These satellites see through the clouds to track flooding

Author

Sarah Scoles

Source(s)
Wired, Condé Nast Digital

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Umbra’s satellites don’t take pictures, anyway; they take “synthetic aperture radar” (SAR) data, which functionally means “radar data from space.” It works like this: A satellite shoots microwaves toward the planet, then waits for their echoes to bounce back up. Because the satellite will have orbited to a slightly different spot between the radar’s emissions and returns, it effectively functions as an antenna as big as that distance—a “synthetic aperture.” Objects with different makeups reflect the microwaves differently—a building, for instance, behaves differently than an ocean. And objects at different distances from the satellite take different amounts of time to whip the waves back spaceward. So by using SAR, analysts can get some pretty sharp detail on shape, size, and even composition.

Most important, microwaves shoot straight through clouds and don’t know the difference between day and night. SAR satellites, then, can observe Earth in any weather, at any hour. That capability is proving particularly useful to those who want to track events that tend to happen during overcast conditions and under cover of darkness: floods.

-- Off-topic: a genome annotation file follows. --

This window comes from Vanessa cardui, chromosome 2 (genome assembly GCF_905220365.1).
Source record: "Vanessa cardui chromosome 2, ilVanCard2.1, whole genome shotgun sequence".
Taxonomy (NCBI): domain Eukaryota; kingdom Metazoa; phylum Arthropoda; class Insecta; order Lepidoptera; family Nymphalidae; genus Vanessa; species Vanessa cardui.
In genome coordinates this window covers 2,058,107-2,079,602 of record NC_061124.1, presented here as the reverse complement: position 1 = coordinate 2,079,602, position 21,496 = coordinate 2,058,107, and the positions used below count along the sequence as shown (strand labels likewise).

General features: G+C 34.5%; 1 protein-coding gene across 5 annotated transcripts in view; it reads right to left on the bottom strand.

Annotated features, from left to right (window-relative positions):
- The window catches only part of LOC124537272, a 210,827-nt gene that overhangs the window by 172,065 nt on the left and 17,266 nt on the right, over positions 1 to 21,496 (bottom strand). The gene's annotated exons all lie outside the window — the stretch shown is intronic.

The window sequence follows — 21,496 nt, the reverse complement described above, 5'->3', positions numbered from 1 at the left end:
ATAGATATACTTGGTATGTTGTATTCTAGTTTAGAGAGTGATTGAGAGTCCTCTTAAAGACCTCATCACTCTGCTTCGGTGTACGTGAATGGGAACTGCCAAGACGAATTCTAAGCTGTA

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SAR is the right sort of tool for tracking floods, says Umbra’s chief operating officer, Todd Master, not just because clouds and darkness have no bearing but because you also “get these very distinctive turns between water and not-water” and can calculate how high that water is above the ground compared where it was during the satellite’s previous passes. SAR’s returns can also tell the difference between freshwater, saltwater, and gray water. That’s useful when, say, you need to know whether seawater is intruding inland or whether an oil or sewage leak will be floating downstream.

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Hydrology data is lacking in the parts of the world that could use it most. “The information gaps in the developing world are just so huge,” says Schwarz. And efforts to collect that data sometimes don’t work out. “We work in places where maybe they set up a local equipment system, and then all of the equipment got stolen, literally days later, or wiped out during a conflict,” she adds.

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